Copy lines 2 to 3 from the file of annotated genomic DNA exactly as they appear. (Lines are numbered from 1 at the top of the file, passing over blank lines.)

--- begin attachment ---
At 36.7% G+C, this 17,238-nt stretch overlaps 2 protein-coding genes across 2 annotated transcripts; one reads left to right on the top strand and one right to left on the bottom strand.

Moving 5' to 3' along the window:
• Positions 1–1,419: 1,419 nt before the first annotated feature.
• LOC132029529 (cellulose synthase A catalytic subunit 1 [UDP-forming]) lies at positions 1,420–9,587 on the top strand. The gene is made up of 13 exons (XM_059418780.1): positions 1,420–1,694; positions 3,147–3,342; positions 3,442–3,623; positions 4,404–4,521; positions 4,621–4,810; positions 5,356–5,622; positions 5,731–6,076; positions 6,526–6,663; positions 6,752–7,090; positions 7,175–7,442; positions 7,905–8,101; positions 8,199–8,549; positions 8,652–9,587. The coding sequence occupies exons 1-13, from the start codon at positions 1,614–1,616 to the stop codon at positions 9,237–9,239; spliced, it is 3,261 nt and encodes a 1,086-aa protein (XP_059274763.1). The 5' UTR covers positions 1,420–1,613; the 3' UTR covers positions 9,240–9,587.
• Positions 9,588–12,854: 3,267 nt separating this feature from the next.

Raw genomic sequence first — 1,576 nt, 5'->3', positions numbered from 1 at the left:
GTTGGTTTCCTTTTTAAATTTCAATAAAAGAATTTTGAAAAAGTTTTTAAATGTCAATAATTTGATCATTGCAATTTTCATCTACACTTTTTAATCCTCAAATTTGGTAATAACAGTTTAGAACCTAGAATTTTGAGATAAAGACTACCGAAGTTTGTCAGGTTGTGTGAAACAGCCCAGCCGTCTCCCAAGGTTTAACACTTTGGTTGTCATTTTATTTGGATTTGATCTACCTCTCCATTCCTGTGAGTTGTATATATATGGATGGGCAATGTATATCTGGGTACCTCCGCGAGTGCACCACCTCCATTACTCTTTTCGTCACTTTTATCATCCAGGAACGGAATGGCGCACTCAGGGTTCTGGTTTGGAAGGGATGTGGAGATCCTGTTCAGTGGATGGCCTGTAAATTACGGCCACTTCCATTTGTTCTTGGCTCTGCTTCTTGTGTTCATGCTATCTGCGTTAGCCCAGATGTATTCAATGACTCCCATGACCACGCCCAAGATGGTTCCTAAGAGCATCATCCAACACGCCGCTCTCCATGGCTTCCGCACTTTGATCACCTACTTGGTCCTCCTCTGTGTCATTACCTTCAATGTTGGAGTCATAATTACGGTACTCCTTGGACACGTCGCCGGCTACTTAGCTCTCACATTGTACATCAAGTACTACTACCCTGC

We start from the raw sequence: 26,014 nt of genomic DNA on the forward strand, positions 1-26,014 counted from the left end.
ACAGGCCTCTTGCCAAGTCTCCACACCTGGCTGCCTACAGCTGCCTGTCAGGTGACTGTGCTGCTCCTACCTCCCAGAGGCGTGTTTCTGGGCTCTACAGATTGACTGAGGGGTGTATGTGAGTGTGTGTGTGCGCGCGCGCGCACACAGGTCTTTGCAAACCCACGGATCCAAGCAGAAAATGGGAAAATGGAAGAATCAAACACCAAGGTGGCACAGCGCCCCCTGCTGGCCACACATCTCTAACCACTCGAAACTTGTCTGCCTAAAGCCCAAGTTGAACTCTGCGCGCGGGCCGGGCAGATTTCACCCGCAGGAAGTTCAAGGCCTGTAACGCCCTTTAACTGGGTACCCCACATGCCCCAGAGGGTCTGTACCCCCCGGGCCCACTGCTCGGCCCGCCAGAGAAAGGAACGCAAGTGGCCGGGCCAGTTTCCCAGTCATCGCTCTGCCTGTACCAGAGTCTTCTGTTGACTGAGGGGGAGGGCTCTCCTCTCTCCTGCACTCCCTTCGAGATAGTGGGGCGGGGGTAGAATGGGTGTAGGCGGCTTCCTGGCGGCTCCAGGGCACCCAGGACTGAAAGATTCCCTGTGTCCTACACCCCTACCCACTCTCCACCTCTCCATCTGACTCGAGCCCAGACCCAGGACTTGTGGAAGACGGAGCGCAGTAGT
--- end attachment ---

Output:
Moving 5' to 3' along the window:
• Positions 1–1,419: 1,419 nt before the first annotated feature.